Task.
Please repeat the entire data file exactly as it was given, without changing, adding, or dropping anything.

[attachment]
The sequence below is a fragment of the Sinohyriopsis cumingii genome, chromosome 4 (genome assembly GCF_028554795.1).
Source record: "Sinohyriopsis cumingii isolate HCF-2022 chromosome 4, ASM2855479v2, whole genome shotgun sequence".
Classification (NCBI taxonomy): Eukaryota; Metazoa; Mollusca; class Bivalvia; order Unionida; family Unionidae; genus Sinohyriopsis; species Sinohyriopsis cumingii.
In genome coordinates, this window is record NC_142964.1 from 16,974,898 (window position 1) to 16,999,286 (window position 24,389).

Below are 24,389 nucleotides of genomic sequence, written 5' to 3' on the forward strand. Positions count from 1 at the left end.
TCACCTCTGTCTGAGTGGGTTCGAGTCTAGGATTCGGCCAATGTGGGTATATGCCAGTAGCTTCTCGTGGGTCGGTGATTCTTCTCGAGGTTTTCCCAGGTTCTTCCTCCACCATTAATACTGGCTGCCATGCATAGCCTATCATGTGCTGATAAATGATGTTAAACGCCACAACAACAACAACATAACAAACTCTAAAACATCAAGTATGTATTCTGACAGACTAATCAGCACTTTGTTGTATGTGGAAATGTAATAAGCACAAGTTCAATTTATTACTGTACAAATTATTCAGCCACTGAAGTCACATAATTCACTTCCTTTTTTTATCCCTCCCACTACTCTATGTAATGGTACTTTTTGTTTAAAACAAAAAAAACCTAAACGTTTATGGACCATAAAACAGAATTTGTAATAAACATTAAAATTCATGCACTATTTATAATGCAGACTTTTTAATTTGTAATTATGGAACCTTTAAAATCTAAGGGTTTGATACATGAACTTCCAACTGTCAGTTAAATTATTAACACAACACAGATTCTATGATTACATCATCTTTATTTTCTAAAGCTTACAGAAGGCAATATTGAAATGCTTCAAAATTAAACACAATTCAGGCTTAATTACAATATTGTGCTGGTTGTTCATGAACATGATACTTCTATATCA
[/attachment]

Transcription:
The sequence below is a fragment of the Sinohyriopsis cumingii genome, chromosome 4 (genome assembly GCF_028554795.1).
Source record: "Sinohyriopsis cumingii isolate HCF-2022 chromosome 4, ASM2855479v2, whole genome shotgun sequence".
Classification (NCBI taxonomy): Eukaryota; Metazoa; Mollusca; class Bivalvia; order Unionida; family Unionidae; genus Sinohyriopsis; species Sinohyriopsis cumingii.
In genome coordinates, this window is record NC_142964.1 from 16,974,898 (window position 1) to 16,999,286 (window position 24,389).

Below are 24,389 nucleotides of genomic sequence, written 5' to 3' on the forward strand. Positions count from 1 at the left end.
TCACCTCTGTCTGAGTGGGTTCGAGTCTAGGATTCGGCCAATGTGGGTATATGCCAGTAGCTTCTCGTGGGTCGGTGATTCTTCTCGAGGTTTTCCCAGGTTCTTCCTCCACCATTAATACTGGCTGCCATGCATAGCCTATCATGTGCTGATAAATGATGTTAAACGCCACAACAACAACAACATAACAAACTCTAAAACATCAAGTATGTATTCTGACAGACTAATCAGCACTTTGTTGTATGTGGAAATGTAATAAGCACAAGTTCAATTTATTACTGTACAAATTATTCAGCCACTGAAGTCACATAATTCACTTCCTTTTTTTATCCCTCCCACTACTCTATGTAATGGTACTTTTTGTTTAAAACAAAAAAAACCTAAACGTTTATGGACCATAAAACAGAATTTGTAATAAACATTAAAATTCATGCACTATTTATAATGCAGACTTTTTAATTTGTAATTATGGAACCTTTAAAATCTAAGGGTTTGATACATGAACTTCCAACTGTCAGTTAAATTATTAACACAACACAGATTCTATGATTACATCATCTTTATTTTCTAAAGCTTACAGAAGGCAATATTGAAATGCTTCAAAATTAAACACAATTCAGGCTTAATTACAATATTGTGCTGGTTGTTCATGAACATGATACTTCTATATCA